During the 1970s, Bob James played a major role in turning fusion jazz more mainstream. "Angela", the instrumental theme from the sitcom Taxi, is probably Bob James' most well-known work to date, He is also well-known for the fusion classics 'Nautilus' and 'Westchester Lady', the latter from the album Bob James Three.
Very influenced by pop and movie music, James has often featured soloists, who add a jazz touch to his sound (most notably Grover Washington, Jr.). While best known for his fusion sound, James began In 1962, recording a bop-ish trio set for Mercury, and three years later his album for ESP was quite avant-garde, with electronic tapes used for effects. After a period with Sarah Vaughan (1965-1968), he became a studio musician, appearing with Stanley Turrentine and Milt Jackson on the 1972 album Cherry and with Turrentine on his following album Don't Mess with Mister T. (1973), and that same year was arranging and working as a producer for CTI. In 1974, James recorded his first purely commercial effort as a leader; he later made big-selling albums for his own Tappan Zee label, Columbia, and Warner Bros., including collborations with Earl Klugh and David Sanborn.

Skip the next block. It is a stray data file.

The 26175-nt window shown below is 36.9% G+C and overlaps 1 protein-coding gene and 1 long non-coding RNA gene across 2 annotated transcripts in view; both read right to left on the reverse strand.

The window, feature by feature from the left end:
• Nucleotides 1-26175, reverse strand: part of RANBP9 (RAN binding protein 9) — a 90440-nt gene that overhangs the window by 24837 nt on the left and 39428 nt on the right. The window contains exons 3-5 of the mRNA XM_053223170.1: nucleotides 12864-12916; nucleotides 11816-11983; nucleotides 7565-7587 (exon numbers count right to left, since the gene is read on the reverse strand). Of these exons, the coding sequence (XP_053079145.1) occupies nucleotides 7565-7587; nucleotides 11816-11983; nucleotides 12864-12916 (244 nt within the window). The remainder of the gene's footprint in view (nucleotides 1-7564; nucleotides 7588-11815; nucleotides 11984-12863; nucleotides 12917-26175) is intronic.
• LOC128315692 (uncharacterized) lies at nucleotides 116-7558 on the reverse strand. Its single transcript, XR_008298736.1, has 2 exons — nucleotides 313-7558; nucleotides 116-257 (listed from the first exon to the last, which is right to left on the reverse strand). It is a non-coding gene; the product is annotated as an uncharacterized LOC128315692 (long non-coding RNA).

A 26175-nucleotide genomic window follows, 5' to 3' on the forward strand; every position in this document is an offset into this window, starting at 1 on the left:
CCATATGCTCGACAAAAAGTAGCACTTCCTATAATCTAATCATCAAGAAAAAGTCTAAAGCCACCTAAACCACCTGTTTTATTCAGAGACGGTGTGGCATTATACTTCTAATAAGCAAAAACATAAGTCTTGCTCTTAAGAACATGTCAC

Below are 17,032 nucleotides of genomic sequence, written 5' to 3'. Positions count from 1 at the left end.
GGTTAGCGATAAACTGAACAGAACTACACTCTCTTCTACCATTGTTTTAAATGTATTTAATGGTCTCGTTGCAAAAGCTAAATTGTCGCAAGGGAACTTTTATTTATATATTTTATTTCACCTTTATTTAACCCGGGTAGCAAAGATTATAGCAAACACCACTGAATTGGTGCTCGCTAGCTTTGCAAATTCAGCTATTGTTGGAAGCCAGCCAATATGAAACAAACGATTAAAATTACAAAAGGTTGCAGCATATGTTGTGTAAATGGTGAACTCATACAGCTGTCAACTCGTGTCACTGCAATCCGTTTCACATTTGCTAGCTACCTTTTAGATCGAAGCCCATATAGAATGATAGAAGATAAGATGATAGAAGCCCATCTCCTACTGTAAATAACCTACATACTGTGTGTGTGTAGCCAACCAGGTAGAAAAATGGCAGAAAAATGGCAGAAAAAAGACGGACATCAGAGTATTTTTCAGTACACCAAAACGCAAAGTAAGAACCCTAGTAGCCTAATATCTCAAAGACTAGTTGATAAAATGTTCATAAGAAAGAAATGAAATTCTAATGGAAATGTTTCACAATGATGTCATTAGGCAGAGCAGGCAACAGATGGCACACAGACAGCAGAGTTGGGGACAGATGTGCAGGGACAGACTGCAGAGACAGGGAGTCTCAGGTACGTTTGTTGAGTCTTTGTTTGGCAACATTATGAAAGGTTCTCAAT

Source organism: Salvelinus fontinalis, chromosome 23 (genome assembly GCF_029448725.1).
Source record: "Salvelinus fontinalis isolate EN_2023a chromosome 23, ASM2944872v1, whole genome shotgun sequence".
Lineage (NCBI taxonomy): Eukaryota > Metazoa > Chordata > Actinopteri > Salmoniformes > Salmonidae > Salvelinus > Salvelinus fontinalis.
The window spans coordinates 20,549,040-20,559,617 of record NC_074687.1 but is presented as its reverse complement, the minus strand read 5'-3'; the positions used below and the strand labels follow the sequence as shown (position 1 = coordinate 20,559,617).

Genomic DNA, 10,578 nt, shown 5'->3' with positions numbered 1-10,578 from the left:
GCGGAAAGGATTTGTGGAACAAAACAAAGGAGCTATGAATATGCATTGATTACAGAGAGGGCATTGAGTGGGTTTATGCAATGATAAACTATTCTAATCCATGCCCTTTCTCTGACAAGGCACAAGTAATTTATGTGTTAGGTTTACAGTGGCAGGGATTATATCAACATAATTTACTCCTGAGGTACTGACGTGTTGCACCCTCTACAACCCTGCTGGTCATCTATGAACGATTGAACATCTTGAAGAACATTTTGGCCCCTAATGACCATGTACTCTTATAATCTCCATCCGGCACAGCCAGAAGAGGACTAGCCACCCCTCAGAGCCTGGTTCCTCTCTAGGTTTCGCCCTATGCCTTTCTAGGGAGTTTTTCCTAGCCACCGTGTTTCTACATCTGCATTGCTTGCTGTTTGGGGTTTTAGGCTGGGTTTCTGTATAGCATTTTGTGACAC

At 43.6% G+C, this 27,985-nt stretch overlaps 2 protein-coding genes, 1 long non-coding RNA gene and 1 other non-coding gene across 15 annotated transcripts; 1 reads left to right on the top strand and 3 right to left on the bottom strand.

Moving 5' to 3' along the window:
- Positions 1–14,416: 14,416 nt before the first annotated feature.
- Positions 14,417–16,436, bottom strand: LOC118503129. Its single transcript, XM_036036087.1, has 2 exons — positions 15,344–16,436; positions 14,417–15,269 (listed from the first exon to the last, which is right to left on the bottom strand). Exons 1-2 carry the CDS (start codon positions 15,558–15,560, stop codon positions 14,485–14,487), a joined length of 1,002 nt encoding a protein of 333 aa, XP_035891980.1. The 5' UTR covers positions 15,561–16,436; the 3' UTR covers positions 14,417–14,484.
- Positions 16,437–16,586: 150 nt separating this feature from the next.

Two of James' songs – "Nautilus" and "Take Me to the Mardi Gras" from 1975's, are among the most sampled in hip hop history. "Nautilus" has been most famously sampled in Eric B. & Rakim's "Let the Rhythm Hit 'Em", Run-D.M.C.'s "Beats to the Rhyme", Ghostface Killah's "Daytona 500" and Jeru the Damaja's "My Mind Spray" amongst many others and the notes of "Nautilus'" bassline were played on a keyboard for Slick Rick's "Children's Story". The first four measures of "Take Me to the Mardi Gras" (a Paul Simon original) includes a bell and drum groove that is one of hip hop's fundamental breakbeats.
One of my faves from Bob James is "Spunky". Moodymann sample this song on one of his best productions "Shades Of Jae"..
Bob James - Spunky